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Huutoniemi Church
The Huutoniemi Church, designed by Professor Aarno Ruusuvuori, was built in 1964 and represents the 1960s modernism, minimalist architecture. The church was renovated in 2001.
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Bjoerkoe church
Björkö village church was built in 1859 and was named Maria, after the wife of Alexander II. The gallery was built in 1907, and the first organ was purchased a couple of years later. Before the village had its own church, the bible study cottage was used as a chapel.
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Vaesteras Cathedral
Västerås Cathedral, the oldest parts of which date back to the 13th century, is well worth a visit. Its art treasures and modern contrasts are unusual in a shrine of this kind.
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Barva Church
At the end of the 11th century there was probably a wooden church in Barva. In the 1100s, the construction of a stone church began. During the 15th century, an armory was built on the south-west side of the longhouse. By the middle of the 17th century, the church was extended to its present length and provided with a new sacristy. At the end of the 18th century it was planned to extend the church further. Instead, from 1796 to 1797, cross-arms were erected to the north and the church thus got its present cross-shape. At the same time, the sacristy was enlarged and the armory from the 15th century was demolished. The flat wooden ceiling of the church room was replaced with thin vaulted wood. The current interior is the result of a thorough restoration in 1942.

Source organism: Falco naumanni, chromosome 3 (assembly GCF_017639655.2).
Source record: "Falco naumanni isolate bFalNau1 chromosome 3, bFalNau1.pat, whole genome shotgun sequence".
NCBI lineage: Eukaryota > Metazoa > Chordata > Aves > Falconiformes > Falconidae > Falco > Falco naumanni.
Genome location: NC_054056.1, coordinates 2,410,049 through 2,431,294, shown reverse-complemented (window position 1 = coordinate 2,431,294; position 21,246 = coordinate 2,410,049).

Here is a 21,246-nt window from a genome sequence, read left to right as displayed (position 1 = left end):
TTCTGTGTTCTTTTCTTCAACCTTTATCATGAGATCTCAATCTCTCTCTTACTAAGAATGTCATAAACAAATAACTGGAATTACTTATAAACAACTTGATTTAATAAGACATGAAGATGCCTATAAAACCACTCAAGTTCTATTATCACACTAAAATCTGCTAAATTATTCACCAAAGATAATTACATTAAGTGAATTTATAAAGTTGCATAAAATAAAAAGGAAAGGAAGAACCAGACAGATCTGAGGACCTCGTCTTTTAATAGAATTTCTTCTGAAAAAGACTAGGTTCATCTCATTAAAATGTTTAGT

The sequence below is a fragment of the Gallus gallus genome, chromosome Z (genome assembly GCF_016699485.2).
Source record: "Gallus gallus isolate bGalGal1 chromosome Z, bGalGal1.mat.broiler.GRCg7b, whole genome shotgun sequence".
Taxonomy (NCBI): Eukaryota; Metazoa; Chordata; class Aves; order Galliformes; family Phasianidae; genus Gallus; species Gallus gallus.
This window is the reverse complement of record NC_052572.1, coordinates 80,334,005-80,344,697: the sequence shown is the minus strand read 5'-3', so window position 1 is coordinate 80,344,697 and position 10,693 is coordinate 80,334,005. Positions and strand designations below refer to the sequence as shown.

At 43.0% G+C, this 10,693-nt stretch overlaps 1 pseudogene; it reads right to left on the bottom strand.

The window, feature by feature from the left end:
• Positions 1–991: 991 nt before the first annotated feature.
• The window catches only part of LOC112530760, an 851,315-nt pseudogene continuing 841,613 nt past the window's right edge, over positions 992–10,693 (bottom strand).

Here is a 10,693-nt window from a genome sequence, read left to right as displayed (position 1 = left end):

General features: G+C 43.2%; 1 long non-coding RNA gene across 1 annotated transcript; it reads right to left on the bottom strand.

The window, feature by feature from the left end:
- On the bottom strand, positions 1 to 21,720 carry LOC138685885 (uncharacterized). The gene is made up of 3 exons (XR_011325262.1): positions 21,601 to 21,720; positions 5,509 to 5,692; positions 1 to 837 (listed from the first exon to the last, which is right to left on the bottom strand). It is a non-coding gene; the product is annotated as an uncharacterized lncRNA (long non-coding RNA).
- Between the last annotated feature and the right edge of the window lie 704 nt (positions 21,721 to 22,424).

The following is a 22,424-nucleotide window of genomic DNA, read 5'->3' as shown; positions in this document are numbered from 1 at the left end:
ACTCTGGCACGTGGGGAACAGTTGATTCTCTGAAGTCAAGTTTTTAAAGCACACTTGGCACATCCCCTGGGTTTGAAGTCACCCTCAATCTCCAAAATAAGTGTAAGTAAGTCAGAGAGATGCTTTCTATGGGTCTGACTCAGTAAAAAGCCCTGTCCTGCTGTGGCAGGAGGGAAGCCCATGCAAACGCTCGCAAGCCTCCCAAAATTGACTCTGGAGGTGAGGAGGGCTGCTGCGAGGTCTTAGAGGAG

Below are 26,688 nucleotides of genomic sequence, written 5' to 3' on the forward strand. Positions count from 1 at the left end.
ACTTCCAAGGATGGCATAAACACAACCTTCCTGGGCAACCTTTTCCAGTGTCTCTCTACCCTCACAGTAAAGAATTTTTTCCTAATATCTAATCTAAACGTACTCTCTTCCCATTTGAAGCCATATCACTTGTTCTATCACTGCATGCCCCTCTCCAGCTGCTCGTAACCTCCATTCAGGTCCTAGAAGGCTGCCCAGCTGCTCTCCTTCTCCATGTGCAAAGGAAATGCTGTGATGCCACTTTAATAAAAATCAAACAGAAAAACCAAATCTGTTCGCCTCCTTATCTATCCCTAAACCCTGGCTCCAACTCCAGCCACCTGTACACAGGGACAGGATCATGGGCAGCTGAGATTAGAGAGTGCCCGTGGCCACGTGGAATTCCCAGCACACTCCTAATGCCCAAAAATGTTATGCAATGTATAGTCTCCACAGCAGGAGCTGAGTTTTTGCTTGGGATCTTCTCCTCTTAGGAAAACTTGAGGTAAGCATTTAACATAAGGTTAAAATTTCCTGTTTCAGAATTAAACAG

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Fors Church
Eskilstuna's oldest church, Fors church, is located in central Eskilstuna on the western shore of Eskilstunaån and was erected during the middle of the 11th century on the initiative of the monk S: t Eskil. The old wooden church was replaced by a Romanesque stone church as early as the 11th century. Parts of the old wooden church remain in the north and west walls. The armoury was built during the 17th century when it took its present form. If you are visiting the church, please stay in the armoury and raise your eyes to the classic ship hanging from the ceiling. Fors church got its name after its beautiful location along the river. It belongs to the Eskilstuna parish in Strängnäs diocese. It has probably been the foundation church for an area consisting of western Södermanland, southern Västmanland and eastern Närke.
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Cathedral Basilica
The Cathedral of St. Stanislav and St. Vladislav is the most important place of worship for Lithuania’s Catholics, and the venue for the country’s main Christian and national festivities.
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Linkoepings Cathedral
For almost 800 years people have been coming to worship and pray at Linköping Cathedral. Work on the Cathedral was started in 1230, with the main building works being completed in 1520. The belfry and the west façade were added in 1885. Linköping Cathedral is the most impressive and expensive Swedish church building of the Middle Ages.
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Kajaani Lutheran Church
The Kajaani Evangelical Lutheran Church, built in 1897, represents the most decorative Neo-Gothic style of the late 19th century. The wooden church with its rich decorations was designed by Jacob Ahrenberg. The so-called carpenter-style was used on the inner structures and the roof trusses were influenced by the ones in the Westminster Hall in London. The placement of the church tower on the middle axis of the chamber is of German influence. The slender tower also has a touch of Italian Renaissance and Baroque styles.